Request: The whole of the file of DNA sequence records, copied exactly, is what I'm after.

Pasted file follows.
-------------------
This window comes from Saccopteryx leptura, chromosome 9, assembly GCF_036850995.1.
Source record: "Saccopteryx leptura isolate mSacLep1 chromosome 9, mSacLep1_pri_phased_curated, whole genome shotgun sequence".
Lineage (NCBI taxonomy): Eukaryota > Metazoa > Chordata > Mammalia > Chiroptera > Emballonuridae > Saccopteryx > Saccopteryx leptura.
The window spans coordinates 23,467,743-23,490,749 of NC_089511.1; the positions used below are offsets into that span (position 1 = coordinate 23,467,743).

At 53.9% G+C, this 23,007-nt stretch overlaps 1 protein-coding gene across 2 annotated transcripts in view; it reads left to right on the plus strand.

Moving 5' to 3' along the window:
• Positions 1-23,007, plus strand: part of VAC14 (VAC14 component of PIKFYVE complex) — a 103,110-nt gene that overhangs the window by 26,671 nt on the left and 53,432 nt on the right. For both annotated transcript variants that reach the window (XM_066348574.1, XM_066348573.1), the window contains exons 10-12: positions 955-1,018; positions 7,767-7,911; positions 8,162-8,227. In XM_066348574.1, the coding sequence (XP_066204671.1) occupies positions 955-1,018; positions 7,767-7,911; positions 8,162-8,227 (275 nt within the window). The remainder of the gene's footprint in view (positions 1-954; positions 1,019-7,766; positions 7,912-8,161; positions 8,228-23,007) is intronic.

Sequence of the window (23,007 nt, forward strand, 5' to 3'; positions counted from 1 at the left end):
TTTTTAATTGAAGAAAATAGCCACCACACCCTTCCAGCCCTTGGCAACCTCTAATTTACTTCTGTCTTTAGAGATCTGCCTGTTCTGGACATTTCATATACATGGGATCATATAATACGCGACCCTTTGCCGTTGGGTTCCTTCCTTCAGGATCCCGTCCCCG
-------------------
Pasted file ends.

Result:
This window comes from Saccopteryx leptura, chromosome 9, assembly GCF_036850995.1.
Source record: "Saccopteryx leptura isolate mSacLep1 chromosome 9, mSacLep1_pri_phased_curated, whole genome shotgun sequence".
Lineage (NCBI taxonomy): Eukaryota > Metazoa > Chordata > Mammalia > Chiroptera > Emballonuridae > Saccopteryx > Saccopteryx leptura.
The window spans coordinates 23,467,743-23,490,749 of NC_089511.1; the positions used below are offsets into that span (position 1 = coordinate 23,467,743).

At 53.9% G+C, this 23,007-nt stretch overlaps 1 protein-coding gene across 2 annotated transcripts in view; it reads left to right on the plus strand.

Moving 5' to 3' along the window:
• Positions 1-23,007, plus strand: part of VAC14 (VAC14 component of PIKFYVE complex) — a 103,110-nt gene that overhangs the window by 26,671 nt on the left and 53,432 nt on the right. For both annotated transcript variants that reach the window (XM_066348574.1, XM_066348573.1), the window contains exons 10-12: positions 955-1,018; positions 7,767-7,911; positions 8,162-8,227. In XM_066348574.1, the coding sequence (XP_066204671.1) occupies positions 955-1,018; positions 7,767-7,911; positions 8,162-8,227 (275 nt within the window). The remainder of the gene's footprint in view (positions 1-954; positions 1,019-7,766; positions 7,912-8,161; positions 8,228-23,007) is intronic.

Sequence of the window (23,007 nt, forward strand, 5' to 3'; positions counted from 1 at the left end):
TTTTTAATTGAAGAAAATAGCCACCACACCCTTCCAGCCCTTGGCAACCTCTAATTTACTTCTGTCTTTAGAGATCTGCCTGTTCTGGACATTTCATATACATGGGATCATATAATACGCGACCCTTTGCCGTTGGGTTCCTTCCTTCAGGATCCCGTCCCCG